In May, Breaking Energy covered the G7 energy ministers’ special meeting in Rome. Back on the agenda thanks to the Ukraine crisis was European energy security, which is a topic of continuous deliberation, failed attempts at improving the European status quo such as the Nabucco pipeline project and, above all, complacency. Member states discussed how to replace Russian natural gas and came up with a draft 13-point plan that outlined “the path to energy security” built on core principles – among them the “diversification of energy fuels, sources and routes, and encouragement of indigenous sources of energy supply”.
We were skeptical as for the prospects of unified implementation because even though the draft plan envisioned greater connectivity within the European natural gas pipeline network and the “use of low carbon technologies (renewable energies, nuclear in countries that opt to use it, and carbon capture and storage),” it also recognized that “it is for individual countries to choose which sources they wish to develop.” The problem is that individual member states’ energy policies – due to domestic political calculations – do not play to their given or built up strengths. However, any coordinated and unified energy diversification strategy should take advantage of each member state’s indigenous energy sources and then pool them in a smart way.
Gal Luft and Anne Korin, co-directors of the Institute for the Analysis of Global Security (IAGS), seem to share this sentiment. They write in an article for The American Interest:
“European reliance on Russian natural gas is in large part a self-inflicted wound. One can’t after all hail environmental issues über alles, effectively ruling out all other sources of base load, 24/7 electricity generation except natural gas, and then be taken seriously when complaining that Vladimir Putin is taking advantage of the leverage handed to him on a green platter.”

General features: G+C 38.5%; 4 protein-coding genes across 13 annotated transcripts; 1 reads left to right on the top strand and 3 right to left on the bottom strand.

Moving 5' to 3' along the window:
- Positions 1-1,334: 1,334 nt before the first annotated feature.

Luft and Korin go on and highlight a plethora of indispensable policy trade-offs to consider:
“Cutting coal use may reduce greenhouse gas emissions, but if coal is replaced by Russian natural gas, then reliability is compromised. If it is replaced by intermittent sources of power like solar and wind, the likelihood of power supply interruptions rises. Improving the reliability of renewable electricity by coupling it with expensive energy storage and backup power capacity—invariably provided by natural gas—means affordability takes a hit.”
Consequently, Luft and Korin postulate that “Europe should use the crisis in Ukraine as an opportunity to reassess the pace and pathway of its departure from coal [and nuclear power].” Their advice for European energy policy is straightforward and could also apply to current US energy policy bypassing Congress:
“[E]nergy security should not only be about the diversification of gas supply away from Russia but also the diversification of energy commodities overall. (…) [I]t would be to Europe’s detriment to ditch the workhorses of its energy system and throw its energy security under the bus in the service of environmental priorities and utopian thinking.”